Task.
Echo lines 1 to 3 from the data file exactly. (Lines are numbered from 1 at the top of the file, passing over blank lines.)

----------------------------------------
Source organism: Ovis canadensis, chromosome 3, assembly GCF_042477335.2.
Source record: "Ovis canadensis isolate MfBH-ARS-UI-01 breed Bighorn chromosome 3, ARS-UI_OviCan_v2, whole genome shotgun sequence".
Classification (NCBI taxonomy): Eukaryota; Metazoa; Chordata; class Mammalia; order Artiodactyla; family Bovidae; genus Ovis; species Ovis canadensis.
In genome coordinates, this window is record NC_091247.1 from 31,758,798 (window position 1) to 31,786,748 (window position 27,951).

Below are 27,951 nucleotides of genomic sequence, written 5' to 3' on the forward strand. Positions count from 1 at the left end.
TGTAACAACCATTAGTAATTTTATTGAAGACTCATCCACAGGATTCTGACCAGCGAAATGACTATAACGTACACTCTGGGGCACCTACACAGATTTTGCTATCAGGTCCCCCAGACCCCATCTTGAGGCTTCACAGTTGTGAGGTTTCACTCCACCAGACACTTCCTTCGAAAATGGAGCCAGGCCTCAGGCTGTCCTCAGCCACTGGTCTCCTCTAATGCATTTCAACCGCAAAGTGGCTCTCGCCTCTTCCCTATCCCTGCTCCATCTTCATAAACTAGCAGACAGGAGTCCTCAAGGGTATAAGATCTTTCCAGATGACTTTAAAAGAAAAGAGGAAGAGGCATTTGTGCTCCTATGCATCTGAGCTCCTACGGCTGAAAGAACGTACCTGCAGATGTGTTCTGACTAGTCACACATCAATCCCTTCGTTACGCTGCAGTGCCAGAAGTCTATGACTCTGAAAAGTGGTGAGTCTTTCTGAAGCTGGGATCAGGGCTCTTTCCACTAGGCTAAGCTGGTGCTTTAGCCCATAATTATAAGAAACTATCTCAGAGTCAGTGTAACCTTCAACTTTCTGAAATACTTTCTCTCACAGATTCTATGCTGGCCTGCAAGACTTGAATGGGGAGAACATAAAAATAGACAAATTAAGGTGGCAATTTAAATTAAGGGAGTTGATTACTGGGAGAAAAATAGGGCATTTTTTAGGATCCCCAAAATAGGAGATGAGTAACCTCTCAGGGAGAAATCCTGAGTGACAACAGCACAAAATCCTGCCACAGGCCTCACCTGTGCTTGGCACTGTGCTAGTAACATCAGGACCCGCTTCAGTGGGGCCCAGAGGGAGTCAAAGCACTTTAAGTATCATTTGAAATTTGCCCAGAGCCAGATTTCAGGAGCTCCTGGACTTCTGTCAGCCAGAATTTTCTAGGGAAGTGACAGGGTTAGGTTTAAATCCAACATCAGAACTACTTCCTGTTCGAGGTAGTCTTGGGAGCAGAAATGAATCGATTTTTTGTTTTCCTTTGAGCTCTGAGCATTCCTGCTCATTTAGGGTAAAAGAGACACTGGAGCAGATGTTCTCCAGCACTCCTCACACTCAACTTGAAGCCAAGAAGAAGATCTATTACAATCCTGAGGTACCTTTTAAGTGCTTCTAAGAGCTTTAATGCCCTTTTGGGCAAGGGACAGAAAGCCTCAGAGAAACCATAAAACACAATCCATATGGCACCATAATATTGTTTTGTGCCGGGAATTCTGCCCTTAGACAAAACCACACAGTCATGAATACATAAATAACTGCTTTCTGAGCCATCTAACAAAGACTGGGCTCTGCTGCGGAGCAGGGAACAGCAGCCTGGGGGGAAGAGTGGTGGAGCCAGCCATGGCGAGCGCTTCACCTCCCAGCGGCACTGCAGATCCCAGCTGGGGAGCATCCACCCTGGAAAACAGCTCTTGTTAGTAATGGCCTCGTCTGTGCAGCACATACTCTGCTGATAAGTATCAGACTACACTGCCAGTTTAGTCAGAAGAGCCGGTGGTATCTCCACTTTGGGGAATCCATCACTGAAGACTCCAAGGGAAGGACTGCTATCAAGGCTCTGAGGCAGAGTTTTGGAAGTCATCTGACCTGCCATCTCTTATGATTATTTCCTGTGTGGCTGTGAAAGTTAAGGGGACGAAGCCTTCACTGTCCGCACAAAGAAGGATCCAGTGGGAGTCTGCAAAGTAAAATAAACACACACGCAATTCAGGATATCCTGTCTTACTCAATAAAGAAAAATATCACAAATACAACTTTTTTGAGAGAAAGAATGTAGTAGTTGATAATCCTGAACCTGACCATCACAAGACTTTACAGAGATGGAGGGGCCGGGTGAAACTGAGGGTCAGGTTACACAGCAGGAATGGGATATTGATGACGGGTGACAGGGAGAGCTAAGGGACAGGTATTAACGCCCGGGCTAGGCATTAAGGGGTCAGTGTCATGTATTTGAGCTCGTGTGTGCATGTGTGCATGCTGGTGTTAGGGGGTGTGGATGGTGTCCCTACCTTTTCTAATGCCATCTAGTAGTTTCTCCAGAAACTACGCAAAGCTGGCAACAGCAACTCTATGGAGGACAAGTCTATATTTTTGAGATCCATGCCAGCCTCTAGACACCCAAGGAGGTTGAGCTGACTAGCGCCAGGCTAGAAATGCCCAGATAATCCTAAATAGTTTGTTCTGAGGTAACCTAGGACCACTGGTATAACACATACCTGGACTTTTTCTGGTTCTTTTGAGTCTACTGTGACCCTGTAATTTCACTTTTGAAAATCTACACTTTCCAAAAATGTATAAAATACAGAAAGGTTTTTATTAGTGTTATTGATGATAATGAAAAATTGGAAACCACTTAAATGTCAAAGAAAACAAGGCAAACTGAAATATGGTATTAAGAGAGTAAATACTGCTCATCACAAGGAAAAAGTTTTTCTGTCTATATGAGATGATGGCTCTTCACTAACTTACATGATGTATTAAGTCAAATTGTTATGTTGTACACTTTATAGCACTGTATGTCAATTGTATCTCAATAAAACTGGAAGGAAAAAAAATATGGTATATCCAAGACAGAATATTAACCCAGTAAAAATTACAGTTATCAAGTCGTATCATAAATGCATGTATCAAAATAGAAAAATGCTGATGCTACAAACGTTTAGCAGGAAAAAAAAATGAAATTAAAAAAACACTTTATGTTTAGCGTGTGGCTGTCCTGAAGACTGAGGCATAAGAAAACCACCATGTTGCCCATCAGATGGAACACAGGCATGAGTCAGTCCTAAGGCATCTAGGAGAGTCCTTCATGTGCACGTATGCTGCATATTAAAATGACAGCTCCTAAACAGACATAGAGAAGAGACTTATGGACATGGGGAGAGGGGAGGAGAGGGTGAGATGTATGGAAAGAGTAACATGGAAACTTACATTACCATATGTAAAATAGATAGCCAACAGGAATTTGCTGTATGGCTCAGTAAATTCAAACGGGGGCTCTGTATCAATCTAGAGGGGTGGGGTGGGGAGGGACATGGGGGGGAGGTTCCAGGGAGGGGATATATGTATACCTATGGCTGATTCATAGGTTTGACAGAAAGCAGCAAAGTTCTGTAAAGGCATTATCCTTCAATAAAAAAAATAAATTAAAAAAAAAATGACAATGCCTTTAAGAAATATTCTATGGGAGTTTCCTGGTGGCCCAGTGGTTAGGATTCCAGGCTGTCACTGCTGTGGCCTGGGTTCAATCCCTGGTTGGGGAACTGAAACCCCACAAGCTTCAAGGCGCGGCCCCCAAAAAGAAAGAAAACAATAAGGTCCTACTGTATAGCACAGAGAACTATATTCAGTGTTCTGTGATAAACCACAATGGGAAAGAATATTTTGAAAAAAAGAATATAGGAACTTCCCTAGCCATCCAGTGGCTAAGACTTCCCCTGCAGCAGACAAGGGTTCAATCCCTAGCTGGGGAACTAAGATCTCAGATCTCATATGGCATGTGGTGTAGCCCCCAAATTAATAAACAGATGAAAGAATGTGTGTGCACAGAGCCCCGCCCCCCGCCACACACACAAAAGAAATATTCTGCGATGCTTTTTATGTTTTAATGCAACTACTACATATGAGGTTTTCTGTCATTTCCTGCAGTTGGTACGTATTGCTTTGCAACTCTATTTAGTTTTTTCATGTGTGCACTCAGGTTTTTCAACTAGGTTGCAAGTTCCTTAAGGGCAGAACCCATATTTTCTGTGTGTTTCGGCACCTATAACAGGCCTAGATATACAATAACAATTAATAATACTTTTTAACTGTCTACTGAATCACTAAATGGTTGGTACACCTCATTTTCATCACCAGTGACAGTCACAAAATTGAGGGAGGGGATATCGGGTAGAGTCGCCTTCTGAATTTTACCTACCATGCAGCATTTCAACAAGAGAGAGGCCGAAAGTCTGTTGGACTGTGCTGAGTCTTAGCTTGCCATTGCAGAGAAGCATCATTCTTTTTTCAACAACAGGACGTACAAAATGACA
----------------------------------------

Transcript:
Source organism: Ovis canadensis, chromosome 3, assembly GCF_042477335.2.
Source record: "Ovis canadensis isolate MfBH-ARS-UI-01 breed Bighorn chromosome 3, ARS-UI_OviCan_v2, whole genome shotgun sequence".
Classification (NCBI taxonomy): Eukaryota; Metazoa; Chordata; class Mammalia; order Artiodactyla; family Bovidae; genus Ovis; species Ovis canadensis.